Strategy eats Lean Startup for Breakfast

Robbert van Geldrop
June 13, 2016

Many startup founders are a bit reluctant of the thought that their startup is effectively a searching effort with experimentation at its core. The connotation of the word ‘experiment’ is about some scientists in a lab coat holding up and looking at test tubes, while they carefully measure outcomes and make sure their findings are statistically sound.


You might miss the link between Lean Startup and some of your particular startup challenges. Such can be:

  • My product is very ‘technology-heavy’. It will take at least two years todevelop the first version.
  • I need to close partnerships with a variety of large companies, government entities or alike to get this of the ground.
  • My customers will only buy the fully working product.
  • My customers are large companies with 6 to 12 month sales cycles

If you have any of such big hurdles, it’s even more relevant to have strong vision and a good strategy. They can turn into competitive advantages once you overcome them.

Good entrepreneurs have a habit of doing this naturally. They manage their risks and (sub)consciously test this cleverly. This is the behavior folks like Eric Ries and Steve Blank have studied and collaborated with to produce their books.

Market types

The more you overcome large hurdles for business success, the more you need to have a strategy. The most important element to form your strategy around is to find out what market type you’re in. Steve Blank defined these as follows:

(I’m leaving the Clone Market strategy out of this overview)

Conquering a new market is the most challenging one for startups. It can take years to decades for revenue to grow to a significant size in these markets. To add insult to injury, a new market which starts to take of is going to see a lot of competitors, who can potentially outperform you.

Set your Priorities based on Market Types

A good sense of focus and a sense of strategy will make it much easier for your startup to set priorities on what needs to get done first. This varies depending on your market type.

Many startups get stuck at the Discovery phase of Customer Development, because they overlook the market type they’re in. Your priorities depend on this.

What to discover in an existing market:

  • What is the basis of competition in this market
  • How satisfied are your potential customers with the incumbents
  • What would it take to get their business

What to discover in a new market:

  • The day in a life of your customer today
  • If there’s a problem worth solving and how your product is going to make their daily lives better
  • What changes need to happen, such as buying habits or technology shifts

What to discover to resegment a market:

  • What needs are the incumbents not fulfilling
  • How important is the incumbent’s feature set

Following Michael Porter, there are two strategies to resegment a market. This is either by:

  • serving a niche in a much better way, so you can own that niche entirely.
  • building a low-cost version of the product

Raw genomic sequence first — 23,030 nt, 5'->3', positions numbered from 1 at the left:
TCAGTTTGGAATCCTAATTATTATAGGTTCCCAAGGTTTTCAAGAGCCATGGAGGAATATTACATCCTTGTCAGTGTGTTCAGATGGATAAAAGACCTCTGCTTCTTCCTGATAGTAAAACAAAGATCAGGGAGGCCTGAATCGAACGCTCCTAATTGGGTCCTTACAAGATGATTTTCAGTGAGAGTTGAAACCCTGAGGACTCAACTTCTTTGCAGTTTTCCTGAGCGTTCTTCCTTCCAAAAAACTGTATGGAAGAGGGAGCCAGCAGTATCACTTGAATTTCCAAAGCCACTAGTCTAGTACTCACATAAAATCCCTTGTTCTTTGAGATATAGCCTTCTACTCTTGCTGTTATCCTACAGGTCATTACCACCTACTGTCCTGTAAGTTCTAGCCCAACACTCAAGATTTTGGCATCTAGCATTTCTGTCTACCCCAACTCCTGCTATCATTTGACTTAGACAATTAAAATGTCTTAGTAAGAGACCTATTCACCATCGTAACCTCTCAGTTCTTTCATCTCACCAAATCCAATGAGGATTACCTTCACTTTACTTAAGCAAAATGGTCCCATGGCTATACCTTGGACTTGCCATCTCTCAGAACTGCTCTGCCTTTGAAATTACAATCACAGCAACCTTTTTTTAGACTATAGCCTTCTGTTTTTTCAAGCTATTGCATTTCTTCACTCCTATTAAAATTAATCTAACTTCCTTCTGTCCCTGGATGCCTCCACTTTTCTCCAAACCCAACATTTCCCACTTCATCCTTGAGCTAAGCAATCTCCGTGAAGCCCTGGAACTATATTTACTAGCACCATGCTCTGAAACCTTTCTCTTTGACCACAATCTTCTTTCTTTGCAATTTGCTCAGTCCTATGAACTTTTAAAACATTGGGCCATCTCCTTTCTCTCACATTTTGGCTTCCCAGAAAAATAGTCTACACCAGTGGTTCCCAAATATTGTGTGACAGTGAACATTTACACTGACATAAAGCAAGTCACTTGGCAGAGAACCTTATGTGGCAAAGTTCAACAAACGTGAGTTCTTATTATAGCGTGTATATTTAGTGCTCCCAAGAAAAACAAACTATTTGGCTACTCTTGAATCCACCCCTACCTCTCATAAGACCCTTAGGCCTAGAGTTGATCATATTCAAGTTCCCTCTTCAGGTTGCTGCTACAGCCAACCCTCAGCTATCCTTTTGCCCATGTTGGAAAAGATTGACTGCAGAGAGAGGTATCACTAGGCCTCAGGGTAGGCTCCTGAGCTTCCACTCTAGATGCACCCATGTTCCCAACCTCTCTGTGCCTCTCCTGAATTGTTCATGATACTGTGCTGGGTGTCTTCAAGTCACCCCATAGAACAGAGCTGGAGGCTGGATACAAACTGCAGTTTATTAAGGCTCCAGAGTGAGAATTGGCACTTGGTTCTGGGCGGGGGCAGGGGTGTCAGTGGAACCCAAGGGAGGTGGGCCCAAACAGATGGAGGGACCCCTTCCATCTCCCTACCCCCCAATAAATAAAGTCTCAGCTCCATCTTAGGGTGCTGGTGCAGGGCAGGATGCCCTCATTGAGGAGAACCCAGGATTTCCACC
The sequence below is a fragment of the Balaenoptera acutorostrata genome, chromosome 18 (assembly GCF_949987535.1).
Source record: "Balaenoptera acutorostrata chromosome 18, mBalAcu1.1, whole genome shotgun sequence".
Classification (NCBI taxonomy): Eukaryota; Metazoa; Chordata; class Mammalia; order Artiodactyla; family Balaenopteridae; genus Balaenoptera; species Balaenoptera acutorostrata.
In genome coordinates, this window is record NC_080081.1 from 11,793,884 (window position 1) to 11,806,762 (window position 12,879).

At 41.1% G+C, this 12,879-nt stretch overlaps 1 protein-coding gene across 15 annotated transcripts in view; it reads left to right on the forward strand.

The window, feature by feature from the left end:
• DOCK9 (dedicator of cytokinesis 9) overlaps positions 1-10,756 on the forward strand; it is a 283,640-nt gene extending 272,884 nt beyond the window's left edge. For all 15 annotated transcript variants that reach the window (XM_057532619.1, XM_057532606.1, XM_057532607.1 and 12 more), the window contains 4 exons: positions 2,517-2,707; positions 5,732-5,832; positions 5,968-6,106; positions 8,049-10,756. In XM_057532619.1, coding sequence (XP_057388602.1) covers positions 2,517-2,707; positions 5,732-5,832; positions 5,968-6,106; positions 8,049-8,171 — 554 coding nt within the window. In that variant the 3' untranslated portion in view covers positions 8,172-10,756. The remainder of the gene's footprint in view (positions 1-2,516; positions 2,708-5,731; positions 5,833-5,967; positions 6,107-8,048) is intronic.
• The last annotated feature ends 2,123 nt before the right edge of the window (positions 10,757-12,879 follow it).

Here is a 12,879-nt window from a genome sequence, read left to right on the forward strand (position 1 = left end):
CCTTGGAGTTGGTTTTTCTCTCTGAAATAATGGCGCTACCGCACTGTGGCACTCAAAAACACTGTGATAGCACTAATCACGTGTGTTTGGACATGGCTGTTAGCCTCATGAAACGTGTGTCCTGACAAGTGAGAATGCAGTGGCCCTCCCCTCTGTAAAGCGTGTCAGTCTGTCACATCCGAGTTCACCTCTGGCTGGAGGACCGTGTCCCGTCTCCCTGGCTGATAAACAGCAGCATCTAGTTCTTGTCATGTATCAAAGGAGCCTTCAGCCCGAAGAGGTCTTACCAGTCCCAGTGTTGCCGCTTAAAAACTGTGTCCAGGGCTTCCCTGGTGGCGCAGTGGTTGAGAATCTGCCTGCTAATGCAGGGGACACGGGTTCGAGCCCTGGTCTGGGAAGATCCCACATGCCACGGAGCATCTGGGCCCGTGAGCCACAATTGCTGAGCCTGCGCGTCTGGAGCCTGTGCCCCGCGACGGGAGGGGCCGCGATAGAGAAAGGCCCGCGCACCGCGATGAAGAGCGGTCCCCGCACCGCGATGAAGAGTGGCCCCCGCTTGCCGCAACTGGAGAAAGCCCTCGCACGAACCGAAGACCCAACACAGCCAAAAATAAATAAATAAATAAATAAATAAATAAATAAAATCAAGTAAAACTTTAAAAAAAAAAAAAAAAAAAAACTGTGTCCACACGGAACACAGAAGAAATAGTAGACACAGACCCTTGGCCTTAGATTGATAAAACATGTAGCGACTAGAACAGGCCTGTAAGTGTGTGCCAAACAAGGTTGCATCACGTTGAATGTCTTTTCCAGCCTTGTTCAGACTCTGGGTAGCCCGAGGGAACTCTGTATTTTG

Many have quoted Dropbox’s experiments as an MVP. Very few people understand what they were finding out exactly. Dropbox entered the file sharing market at a late stage. The market existed already. Drew Houston knew this and his initial test was to find out if he could punch a hole in that market by advertising a better file sharing product.

The Dropbox case — a few experiments will cut it

Watch this video in which Drew Houston of Dropbox explains which few experiments they ran.

The best markets to resegment are monopolies or duopolies. Markets who are dominated by sleeping giants are relatively easy to resegment, because the incumbents won’t bother until it is too late.

You need this information to be able to find out where you need to focus on and what the strategy is. Your first priority is to discover this.

If you’re on to new market with the risk of a long road ahead or a long technical roadmap this might go well hand-in-hand, but requires you to keep your team small for as long as you can.

Analogs & antilogs

Another element of your strategy is to look for predecessor companies which are worth mimicking in some way. These are called analogs. Additionally, you can look for antilogs; predecessor companies to which you choose to do things differently.

A startup needs to either enter a new market or resegment an existing market in order to have success. In both situations your team will have to stay fairly small and you’ll have to experiment on the elements which make or break it. Pick analogs or antilogs in order to prevent yourself from experimenting the obvious parts of your new business.

Book tip: Getting to Plan B — John Mullins & Randy Komisar

A great book about how and when to change your plan in realtime, including the analogs and antilogs which this chapter refers to.

The textbook example for picking your analogs and antilogs is about the introduction of the iPod by Apple. Apple figured out through the* analog* of the Sony Walkman that people appreciate to listen to music anti-socially (with earplugs in) and focused their effort on offering music for sale via iTunes, for which it had an antilog, Napster. Here’s a video in which this explained.

Every successful startup has started out small

List your three favorite companies. Think of companies you think set an example. Now go online and check their history.

Resources: (see what’s objectively written about their history) (check out early versions of their website) (check out news, founders, investors)

The fourth market type: Clone Strategy

If you want to learn about how to clone successful businesses from other geographical areas, please check out the story of Rocket Internet: